The National Museum of Fine Arts of Havana

At nighttime, the city changes gear. Havana has always been renowned for its plethora of lively bars, where you can drink and dance until the early hours of the morning. Most bars will tell you that they have Havana's best "mojito". This refreshing cocktail was invented in Havana, though debates still rage about the exact origin. Live music can be found throughout the city every night of the week. If you want to do something a bit more formal, Havana has a theatre scene that is world-class, especially ballet.

Rooftop Bar in Havana with live music

Havana is also home to the Malecon, a 5-mile promenade that sits between the sea and the city, a great place to breathe in the fresh sea air. The Malecon can be walked at any time of day, but it is particularly beautiful during sunrise and sunset, when the combination of the sea, the sky and the buildings produce a kaleidoscope of colours. The Malecon is used just as much by locals as by tourists, a place where families and lovers often go in the evening. Spots can be found to relax and unwind, but keep walking and you're never far from a musician and a mini fiesta.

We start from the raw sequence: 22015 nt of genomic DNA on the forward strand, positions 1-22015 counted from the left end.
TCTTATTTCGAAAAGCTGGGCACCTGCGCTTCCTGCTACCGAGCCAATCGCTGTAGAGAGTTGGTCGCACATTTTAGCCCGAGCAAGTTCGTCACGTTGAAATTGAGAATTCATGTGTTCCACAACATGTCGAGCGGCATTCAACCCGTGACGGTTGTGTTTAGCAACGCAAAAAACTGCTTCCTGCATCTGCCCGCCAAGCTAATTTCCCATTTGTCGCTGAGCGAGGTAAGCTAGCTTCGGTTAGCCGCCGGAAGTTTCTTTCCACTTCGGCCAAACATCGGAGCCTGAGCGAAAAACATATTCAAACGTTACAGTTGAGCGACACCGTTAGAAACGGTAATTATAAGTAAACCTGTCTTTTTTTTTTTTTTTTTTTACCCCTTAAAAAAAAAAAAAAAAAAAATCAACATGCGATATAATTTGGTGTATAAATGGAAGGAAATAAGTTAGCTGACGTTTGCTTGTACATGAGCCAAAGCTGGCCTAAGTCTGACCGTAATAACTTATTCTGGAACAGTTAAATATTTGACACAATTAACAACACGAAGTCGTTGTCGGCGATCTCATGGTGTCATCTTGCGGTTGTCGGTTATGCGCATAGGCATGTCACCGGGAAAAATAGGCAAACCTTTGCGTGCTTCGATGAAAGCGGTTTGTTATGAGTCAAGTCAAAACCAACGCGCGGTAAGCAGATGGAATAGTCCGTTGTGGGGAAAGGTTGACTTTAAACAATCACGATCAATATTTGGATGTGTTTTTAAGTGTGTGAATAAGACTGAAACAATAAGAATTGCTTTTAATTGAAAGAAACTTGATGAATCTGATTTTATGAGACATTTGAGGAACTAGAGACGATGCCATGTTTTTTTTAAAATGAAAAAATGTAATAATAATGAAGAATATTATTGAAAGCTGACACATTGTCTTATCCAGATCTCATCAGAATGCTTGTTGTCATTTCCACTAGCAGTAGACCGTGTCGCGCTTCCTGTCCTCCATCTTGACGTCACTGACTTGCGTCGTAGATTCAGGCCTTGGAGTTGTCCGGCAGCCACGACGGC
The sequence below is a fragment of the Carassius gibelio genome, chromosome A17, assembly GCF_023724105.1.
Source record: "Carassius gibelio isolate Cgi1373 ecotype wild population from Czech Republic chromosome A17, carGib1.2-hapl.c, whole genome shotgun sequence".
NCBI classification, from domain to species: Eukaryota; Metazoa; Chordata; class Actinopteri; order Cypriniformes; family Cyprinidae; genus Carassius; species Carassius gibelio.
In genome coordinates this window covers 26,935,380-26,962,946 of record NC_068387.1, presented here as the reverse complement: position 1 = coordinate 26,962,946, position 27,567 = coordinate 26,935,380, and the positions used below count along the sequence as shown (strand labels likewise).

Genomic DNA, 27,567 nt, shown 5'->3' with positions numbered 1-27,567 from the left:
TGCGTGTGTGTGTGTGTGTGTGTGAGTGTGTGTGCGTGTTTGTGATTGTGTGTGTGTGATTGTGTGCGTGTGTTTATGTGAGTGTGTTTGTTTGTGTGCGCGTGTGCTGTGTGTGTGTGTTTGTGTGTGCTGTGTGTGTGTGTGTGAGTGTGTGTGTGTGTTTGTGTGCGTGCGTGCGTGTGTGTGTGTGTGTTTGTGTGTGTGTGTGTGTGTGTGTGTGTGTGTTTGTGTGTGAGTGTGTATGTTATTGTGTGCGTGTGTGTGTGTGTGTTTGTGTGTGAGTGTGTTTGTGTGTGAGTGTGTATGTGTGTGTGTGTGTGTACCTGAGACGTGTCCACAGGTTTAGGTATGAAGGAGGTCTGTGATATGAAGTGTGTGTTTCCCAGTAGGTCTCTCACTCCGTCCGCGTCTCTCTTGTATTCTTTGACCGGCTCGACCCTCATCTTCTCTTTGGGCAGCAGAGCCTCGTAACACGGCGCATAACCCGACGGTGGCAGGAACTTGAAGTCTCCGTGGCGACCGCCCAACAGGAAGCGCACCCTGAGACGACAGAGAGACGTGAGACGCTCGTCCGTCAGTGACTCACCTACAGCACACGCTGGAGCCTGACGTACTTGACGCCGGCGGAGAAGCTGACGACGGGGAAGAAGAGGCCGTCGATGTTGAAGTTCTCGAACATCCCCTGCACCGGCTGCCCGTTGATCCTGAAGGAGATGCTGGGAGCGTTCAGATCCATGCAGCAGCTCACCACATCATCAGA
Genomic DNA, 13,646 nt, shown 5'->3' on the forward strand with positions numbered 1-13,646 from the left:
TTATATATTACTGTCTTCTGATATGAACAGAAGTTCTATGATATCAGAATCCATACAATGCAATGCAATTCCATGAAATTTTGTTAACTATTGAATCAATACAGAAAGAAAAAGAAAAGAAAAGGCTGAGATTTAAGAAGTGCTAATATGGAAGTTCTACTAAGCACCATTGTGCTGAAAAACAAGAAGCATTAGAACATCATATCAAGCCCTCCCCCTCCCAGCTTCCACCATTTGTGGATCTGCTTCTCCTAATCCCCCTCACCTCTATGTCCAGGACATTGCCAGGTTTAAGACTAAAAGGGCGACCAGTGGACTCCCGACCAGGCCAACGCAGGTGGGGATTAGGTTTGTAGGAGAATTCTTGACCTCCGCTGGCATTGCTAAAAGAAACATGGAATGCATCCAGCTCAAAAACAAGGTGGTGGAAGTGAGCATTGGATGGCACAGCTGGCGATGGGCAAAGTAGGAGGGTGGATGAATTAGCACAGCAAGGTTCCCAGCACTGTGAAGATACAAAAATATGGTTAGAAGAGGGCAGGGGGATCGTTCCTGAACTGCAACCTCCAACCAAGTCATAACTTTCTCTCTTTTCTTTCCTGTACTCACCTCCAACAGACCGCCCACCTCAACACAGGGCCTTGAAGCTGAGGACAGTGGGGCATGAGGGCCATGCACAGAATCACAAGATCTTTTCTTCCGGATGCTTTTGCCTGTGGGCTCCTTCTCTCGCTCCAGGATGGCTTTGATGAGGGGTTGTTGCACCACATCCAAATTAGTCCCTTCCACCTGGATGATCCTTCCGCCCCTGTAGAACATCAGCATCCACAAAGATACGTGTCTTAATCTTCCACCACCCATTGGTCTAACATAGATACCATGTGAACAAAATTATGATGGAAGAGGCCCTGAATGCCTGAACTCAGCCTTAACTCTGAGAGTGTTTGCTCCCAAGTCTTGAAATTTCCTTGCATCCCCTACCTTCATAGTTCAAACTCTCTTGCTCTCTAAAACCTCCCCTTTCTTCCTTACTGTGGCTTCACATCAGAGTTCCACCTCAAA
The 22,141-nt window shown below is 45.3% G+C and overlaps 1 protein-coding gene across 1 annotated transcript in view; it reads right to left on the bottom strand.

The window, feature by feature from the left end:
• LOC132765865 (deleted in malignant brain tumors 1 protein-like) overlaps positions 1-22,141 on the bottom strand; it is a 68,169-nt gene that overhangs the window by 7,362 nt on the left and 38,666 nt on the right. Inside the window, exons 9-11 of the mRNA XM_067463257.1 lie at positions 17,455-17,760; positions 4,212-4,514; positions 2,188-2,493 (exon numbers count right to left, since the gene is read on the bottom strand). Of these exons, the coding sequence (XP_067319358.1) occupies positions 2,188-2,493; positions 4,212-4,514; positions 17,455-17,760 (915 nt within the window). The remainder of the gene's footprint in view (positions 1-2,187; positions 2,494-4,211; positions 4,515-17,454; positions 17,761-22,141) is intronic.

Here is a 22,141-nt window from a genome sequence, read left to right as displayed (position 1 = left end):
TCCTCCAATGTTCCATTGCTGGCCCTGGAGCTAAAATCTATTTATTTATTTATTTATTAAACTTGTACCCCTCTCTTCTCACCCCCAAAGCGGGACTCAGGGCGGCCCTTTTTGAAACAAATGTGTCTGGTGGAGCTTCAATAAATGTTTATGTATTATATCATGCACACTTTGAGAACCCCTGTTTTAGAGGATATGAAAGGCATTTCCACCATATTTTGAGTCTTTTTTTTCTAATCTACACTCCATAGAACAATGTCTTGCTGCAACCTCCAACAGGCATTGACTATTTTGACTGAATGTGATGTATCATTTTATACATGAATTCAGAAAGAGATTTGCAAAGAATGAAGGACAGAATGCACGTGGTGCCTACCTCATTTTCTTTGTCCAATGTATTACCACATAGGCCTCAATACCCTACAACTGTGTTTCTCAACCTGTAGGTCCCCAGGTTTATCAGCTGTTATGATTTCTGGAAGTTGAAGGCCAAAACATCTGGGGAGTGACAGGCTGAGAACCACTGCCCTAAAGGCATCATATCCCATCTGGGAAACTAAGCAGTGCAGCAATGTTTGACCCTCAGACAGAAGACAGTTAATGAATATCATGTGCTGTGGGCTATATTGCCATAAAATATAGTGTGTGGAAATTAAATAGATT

Varadero

Varadero beach

Varadero boasts an uninterrupted coastline of 13 miles of sand and sea that frequently features in Top 10 lists of the world's greatest beaches. The seawater has such a vibrant blue colour that once photographed requires no Instagram filters to enhance it. Small wonder, then, that Varadero's other name is "La Playa Azul" (Blue Beach). Relaxing on its clean, luscious white sand can often feel like one is in a dream.

Palm trees on Varadero beach

What makes Varadero particularly special is not only the beauty of the beach but the wide range of activities that are available, most of which can be easily arranged through the multitude of hotels that populate the peninsular. Many of the activities at hand are connected with the sea. With diverse marine life and beautiful coral reefs, Varadero has over 30 diving spots where you can accompany expert scuba divers through its clear waters. There are even spots where you can view a sunken military ship and aircraft.

Tourist walking on a pier in Varadero

If you would rather be above the water, kayaking is readily available, with many hotels having their own fleet. In some hotels, you can even hire small boats and yachts. If you'd rather stay much closer to the shore, kite and windsurfing have been becoming increasingly popular. Alternatively, if you'd like to go further out to sea, deep-sea fishing trips can be arranged for those looking to hook some big game fish. Want to swim with dolphins? Varadero also has a natural mangrove lagoon where several dolphin shows take place daily at the Dolphinarium.

Women enjoying the beach

Varadero is also home to several caves. One of them, known as "Cueva Ambrosio", has drawings on the wall that are over 2,000 years old. They show concentric circles in red and black, which are thought to portray some kind of calendar, although it still remains a mystery. It is also home to lots of (harmless) bats, and funds from the entrance contribute to further research and preservation of the species.